This year’s findings are particularly grim. There is now a 50% chance that we will cross this critical threshold of 1.5 degrees in just nine years, according to the authors.
In total, in 2022, the world is expected to emit some 40.3 US tons of planet-warming carbon dioxide from the use of fossil fuels, 1% more than the world emitted in 2021.
The previous world record, set in 2019 before COVID-19 shutdowns curbed activity in some polluting industries and caused a temporary drop in emission rates, was 40 US tons.
The main driver of carbon emissions growth this year has been the burning of petroleum products, largely due to the rebound in air travel after the COVID-19 lockdowns ended.
This year, carbon emissions from oil have increased by 2% compared to last year, while emissions from the use of coal have increased by 1% and emissions from gas have decreased by 0.2%. , according to the analysis.
Amid the grim discoveries, there is a ray of hope. Although annual emissions are increasing, they are doing so at a slower rate than ten years ago. And although fossil fuel emissions are increasing, the annual amount of carbon released by deforestation and land use changes appears to be declining; when this is taken into account, annual global carbon emissions have been roughly stable since 2015.
Yet leading climate scientists have warned that the world must halve carbon emissions by the end of the decade to limit temperature rise to 1.5 degrees Celsius, and that would require drastically reducing the use of fossil fuels. There are “no signs” of this kind of global decline, say the authors of the new report.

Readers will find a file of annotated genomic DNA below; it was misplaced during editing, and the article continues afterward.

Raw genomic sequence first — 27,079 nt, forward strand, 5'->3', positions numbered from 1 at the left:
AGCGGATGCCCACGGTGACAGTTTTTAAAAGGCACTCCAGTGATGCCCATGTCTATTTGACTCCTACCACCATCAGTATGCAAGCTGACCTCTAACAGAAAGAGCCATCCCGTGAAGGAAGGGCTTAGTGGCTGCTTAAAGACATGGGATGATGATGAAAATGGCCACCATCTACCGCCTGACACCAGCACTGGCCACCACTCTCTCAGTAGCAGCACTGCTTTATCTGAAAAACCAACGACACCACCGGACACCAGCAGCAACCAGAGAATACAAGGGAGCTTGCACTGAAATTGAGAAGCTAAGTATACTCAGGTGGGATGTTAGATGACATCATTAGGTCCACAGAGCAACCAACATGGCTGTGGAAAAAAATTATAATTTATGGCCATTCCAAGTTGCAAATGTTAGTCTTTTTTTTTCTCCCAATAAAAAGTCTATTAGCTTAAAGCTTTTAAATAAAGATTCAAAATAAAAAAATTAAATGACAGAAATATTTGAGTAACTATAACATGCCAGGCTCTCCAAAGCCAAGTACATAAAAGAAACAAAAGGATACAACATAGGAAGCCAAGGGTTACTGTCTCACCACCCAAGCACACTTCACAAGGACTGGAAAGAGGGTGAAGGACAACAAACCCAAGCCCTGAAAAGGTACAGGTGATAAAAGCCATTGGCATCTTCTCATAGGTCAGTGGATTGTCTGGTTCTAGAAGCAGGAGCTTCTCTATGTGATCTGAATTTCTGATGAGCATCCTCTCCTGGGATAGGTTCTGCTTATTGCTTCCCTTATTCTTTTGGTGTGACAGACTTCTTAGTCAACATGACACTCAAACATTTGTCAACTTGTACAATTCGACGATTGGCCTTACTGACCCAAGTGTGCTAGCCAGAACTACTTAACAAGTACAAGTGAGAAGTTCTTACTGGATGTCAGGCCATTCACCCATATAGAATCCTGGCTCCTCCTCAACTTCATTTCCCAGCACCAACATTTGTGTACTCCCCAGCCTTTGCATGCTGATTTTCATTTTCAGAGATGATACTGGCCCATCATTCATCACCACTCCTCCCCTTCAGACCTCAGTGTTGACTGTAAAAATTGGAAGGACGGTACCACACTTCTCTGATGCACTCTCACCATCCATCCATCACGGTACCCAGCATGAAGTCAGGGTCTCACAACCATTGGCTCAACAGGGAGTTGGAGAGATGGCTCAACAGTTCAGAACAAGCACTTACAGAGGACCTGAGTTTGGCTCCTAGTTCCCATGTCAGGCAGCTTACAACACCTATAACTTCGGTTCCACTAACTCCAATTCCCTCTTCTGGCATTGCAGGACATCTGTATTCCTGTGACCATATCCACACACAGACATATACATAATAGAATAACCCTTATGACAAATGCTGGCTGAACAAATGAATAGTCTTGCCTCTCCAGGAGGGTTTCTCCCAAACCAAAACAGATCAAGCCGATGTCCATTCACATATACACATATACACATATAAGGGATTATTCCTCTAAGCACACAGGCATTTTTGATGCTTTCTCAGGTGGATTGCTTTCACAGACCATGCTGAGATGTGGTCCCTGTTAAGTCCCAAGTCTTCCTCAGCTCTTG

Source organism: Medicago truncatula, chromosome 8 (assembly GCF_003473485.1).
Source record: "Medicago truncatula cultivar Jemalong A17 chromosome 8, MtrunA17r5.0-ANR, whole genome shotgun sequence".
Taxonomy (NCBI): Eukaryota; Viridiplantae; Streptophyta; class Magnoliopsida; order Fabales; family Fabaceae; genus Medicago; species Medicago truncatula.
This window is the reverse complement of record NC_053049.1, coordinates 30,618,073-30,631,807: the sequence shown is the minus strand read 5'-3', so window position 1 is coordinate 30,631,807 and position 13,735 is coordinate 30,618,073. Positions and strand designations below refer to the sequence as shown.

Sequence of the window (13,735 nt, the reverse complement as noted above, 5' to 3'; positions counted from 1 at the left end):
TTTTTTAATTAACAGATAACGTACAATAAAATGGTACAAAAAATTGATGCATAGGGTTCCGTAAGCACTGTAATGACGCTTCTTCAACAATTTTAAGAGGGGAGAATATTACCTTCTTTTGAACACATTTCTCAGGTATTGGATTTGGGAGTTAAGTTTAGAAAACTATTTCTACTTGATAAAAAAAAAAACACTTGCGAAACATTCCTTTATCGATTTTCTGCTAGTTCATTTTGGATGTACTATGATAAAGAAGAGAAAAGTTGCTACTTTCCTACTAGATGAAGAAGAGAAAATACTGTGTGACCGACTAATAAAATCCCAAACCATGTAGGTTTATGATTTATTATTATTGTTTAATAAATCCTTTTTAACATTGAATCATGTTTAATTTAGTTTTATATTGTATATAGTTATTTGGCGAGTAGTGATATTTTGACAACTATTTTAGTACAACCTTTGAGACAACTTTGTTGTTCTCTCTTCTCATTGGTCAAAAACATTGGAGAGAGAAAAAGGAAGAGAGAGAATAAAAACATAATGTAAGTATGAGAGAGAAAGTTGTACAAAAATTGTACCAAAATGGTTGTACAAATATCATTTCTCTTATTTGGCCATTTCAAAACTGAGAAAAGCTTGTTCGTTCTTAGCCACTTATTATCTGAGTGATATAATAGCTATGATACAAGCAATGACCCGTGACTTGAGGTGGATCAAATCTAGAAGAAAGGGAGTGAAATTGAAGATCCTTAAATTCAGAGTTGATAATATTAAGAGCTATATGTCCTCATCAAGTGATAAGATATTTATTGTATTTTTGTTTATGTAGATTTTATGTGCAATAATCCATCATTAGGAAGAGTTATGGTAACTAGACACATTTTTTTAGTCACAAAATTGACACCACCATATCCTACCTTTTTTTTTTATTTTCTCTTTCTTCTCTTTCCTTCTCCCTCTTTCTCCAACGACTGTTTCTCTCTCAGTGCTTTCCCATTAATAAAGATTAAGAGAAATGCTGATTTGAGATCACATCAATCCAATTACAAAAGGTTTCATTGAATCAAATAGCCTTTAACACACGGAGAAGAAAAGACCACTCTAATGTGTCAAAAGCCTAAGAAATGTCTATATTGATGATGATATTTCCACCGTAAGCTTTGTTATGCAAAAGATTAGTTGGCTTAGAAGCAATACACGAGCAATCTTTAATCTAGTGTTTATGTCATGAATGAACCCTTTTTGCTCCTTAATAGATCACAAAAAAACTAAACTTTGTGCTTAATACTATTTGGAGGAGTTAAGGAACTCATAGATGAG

The responsibility for the increase in global emissions is not shared equitably. In China, which is currently the world’s largest contributor to carbon pollution, emissions are expected to decline in 2022 by around 0.9% this year – the first decline since 2016 – mainly due to disruptions from COVID-19 lockdowns. 19, as well as the growth of renewable energy.
In contrast, US emissions are projected to increase by around 1.5% in 2022, due to an increase in gas consumption and an increase in aviation. The United States is currently the second largest contributor of greenhouse gases and the largest historical emitter.
The global carbon budget was released at the United Nations COP27 climate summit in Egypt, where President Biden spoke on Friday.
Biden said the United States would “do its part to avoid” reaching “climate hell, and that the Cut Inflation Act, which he signed into law in August, will help ensure that the country meets its emission reduction targets.
Not everyone was impressed with Biden’s speech, especially in light of the new global carbon budget report. Critics note that the Cut Inflation Act included provisions to approve new fossil fuel infrastructure, which could blunt the emissions cuts it is meant to catalyze.
“Biden came to the COP boasting of ‘climate change’ but left out the most crucial game of all: shutting down deadly fossil fuels,” said Jean Su, director of energy justice at the Environmental Center. not-for-profit for biological diversity.